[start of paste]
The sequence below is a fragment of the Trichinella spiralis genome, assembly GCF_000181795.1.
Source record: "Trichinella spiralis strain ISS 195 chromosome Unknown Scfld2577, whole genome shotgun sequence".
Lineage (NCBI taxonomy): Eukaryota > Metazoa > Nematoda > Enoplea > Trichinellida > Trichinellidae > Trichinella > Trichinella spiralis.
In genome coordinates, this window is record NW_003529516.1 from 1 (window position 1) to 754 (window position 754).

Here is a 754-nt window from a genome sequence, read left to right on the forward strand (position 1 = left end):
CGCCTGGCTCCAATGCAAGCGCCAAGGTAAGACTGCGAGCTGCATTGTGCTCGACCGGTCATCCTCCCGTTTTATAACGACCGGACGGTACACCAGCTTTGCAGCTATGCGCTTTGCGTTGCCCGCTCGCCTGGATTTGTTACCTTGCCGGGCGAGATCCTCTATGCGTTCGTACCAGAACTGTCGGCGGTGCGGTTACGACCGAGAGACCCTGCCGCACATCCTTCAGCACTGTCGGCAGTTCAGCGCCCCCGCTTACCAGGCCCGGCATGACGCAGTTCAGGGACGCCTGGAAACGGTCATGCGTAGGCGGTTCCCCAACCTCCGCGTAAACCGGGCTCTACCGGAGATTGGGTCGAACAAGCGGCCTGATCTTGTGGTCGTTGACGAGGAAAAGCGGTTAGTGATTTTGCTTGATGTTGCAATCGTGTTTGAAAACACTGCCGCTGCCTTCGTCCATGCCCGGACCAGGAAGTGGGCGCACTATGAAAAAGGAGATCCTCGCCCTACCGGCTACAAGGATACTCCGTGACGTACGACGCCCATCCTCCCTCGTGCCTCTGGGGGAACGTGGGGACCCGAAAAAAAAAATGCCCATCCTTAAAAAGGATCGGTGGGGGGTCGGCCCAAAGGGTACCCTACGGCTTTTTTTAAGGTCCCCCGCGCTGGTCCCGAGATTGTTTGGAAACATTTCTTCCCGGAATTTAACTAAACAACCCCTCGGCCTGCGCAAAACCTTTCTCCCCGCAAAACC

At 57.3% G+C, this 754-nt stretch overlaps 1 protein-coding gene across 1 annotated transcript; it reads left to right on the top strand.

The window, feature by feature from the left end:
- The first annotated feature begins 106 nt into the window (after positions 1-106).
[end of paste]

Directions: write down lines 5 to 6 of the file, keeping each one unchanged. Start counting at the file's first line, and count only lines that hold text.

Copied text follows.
Here is a 754-nt window from a genome sequence, read left to right on the forward strand (position 1 = left end):
CGCCTGGCTCCAATGCAAGCGCCAAGGTAAGACTGCGAGCTGCATTGTGCTCGACCGGTCATCCTCCCGTTTTATAACGACCGGACGGTACACCAGCTTTGCAGCTATGCGCTTTGCGTTGCCCGCTCGCCTGGATTTGTTACCTTGCCGGGCGAGATCCTCTATGCGTTCGTACCAGAACTGTCGGCGGTGCGGTTACGACCGAGAGACCCTGCCGCACATCCTTCAGCACTGTCGGCAGTTCAGCGCCCCCGCTTACCAGGCCCGGCATGACGCAGTTCAGGGACGCCTGGAAACGGTCATGCGTAGGCGGTTCCCCAACCTCCGCGTAAACCGGGCTCTACCGGAGATTGGGTCGAACAAGCGGCCTGATCTTGTGGTCGTTGACGAGGAAAAGCGGTTAGTGATTTTGCTTGATGTTGCAATCGTGTTTGAAAACACTGCCGCTGCCTTCGTCCATGCCCGGACCAGGAAGTGGGCGCACTATGAAAAAGGAGATCCTCGCCCTACCGGCTACAAGGATACTCCGTGACGTACGACGCCCATCCTCCCTCGTGCCTCTGGGGGAACGTGGGGACCCGAAAAAAAAAATGCCCATCCTTAAAAAGGATCGGTGGGGGGTCGGCCCAAAGGGTACCCTACGGCTTTTTTTAAGGTCCCCCGCGCTGGTCCCGAGATTGTTTGGAAACATTTCTTCCCGGAATTTAACTAAACAACCCCTCGGCCTGCGCAAAACCTTTCTCCCCGCAAAACC